Following the high-profile cases of Billy Caldwell and Alfie Dingley, last July saw the Home Secretary take the pragmatic step to re-schedule cannabis-derived medical products.
In the interim before a decision was reached, an independent expert panel was established to issue licenses for prescriptions of medical cannabis as a way for patients in urgent need to legally access the otherwise prohibited medicines. Regrettably, this process was not without problems. Despite the Government’s attempts to ease their availability, many continue to find the barriers to legally accessing medical cannabis too restrictive, as is the situation faced by one constituent and long-time correspondent of mine.
As the father of two young children, the terribly sad situation her son faced resonated deeply with me. As such, over the course of 2018, I persistently pressed the Home Office for as much clarity as possible on when the re-scheduling would come into effect and, more recently, lent my support to the APPG On Medical Cannabis under Prescription’s call for Ministers to address the barriers to accessing medical cannabis that remain despite its re-scheduling.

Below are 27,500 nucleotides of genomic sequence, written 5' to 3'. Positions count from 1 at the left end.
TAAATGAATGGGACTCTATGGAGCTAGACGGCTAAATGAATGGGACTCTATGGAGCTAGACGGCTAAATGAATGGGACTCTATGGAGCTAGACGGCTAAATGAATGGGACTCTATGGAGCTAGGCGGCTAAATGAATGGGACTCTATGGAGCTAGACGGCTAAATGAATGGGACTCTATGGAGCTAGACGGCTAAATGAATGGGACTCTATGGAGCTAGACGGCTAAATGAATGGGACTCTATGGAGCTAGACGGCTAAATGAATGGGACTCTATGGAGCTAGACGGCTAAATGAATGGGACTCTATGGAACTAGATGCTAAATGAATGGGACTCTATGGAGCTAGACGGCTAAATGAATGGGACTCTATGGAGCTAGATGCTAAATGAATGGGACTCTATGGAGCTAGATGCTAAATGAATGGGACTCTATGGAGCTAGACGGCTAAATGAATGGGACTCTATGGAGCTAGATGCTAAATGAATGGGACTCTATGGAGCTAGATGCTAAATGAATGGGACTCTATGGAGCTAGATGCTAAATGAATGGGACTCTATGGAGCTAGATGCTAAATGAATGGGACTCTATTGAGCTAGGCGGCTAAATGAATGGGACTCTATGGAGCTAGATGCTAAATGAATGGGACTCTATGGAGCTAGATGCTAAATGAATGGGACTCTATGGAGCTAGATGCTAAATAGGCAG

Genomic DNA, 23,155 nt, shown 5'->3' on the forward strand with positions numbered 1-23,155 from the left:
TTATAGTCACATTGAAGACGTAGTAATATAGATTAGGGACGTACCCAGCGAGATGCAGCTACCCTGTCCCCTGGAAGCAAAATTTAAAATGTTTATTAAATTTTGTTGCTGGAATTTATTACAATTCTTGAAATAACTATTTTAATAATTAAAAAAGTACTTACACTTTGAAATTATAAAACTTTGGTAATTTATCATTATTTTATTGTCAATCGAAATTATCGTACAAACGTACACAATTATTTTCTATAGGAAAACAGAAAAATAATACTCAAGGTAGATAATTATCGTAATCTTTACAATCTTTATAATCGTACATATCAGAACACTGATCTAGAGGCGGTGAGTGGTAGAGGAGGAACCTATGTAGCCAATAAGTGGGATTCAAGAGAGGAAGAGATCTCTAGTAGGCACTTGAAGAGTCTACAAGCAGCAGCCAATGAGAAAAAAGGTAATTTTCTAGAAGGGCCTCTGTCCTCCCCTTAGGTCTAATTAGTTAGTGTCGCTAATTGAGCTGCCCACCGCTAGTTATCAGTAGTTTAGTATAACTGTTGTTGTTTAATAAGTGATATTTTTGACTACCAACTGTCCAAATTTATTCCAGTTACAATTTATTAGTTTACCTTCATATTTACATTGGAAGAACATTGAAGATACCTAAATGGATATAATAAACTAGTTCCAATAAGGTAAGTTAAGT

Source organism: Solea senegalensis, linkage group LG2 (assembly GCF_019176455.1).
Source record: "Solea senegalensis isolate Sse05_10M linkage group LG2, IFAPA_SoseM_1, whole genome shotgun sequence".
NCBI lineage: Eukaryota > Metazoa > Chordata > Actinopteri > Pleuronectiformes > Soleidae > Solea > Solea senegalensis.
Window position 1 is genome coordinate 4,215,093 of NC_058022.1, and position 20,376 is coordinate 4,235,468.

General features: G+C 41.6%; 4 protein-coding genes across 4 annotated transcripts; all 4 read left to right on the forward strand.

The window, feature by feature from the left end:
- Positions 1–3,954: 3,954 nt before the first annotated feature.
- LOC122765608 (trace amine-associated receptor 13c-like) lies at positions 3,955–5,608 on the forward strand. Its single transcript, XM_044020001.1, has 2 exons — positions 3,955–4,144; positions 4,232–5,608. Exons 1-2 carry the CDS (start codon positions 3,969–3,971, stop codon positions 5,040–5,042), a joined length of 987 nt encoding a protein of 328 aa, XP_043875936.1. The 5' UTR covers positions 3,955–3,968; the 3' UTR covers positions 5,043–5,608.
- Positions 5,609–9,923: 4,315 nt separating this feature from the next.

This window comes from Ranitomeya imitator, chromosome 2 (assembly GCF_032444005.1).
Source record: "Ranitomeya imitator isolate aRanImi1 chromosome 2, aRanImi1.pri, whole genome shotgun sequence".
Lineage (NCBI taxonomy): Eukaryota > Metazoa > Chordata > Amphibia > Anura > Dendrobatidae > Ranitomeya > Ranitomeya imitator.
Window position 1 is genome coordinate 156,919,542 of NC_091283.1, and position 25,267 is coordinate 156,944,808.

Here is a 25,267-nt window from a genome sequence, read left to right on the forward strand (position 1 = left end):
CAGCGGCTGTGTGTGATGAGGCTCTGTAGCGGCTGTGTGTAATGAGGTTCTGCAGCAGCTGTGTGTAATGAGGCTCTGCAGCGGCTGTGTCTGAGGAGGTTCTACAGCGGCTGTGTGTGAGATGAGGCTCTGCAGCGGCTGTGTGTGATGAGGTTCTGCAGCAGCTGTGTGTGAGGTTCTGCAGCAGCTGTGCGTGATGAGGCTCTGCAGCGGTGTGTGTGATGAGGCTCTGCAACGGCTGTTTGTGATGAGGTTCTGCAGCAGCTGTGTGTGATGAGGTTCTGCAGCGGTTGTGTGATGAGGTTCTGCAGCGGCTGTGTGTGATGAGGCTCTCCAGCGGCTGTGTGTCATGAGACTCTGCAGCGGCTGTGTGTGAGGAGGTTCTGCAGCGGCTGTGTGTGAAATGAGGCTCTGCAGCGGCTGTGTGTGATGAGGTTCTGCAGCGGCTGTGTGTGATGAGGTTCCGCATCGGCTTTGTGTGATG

With each passing day, more potentially irreversible damage is caused by seizures to lives, both young and old, that might have benefitted from treatment with cannabis-derived medicines. To stop this from happening any longer than it must, and to prevent patients and their families making the onerous decision to seek treatment outside the UK, I will continue to push for Ministers to do everything in their power to ease the access to these potentially life-changing medicines.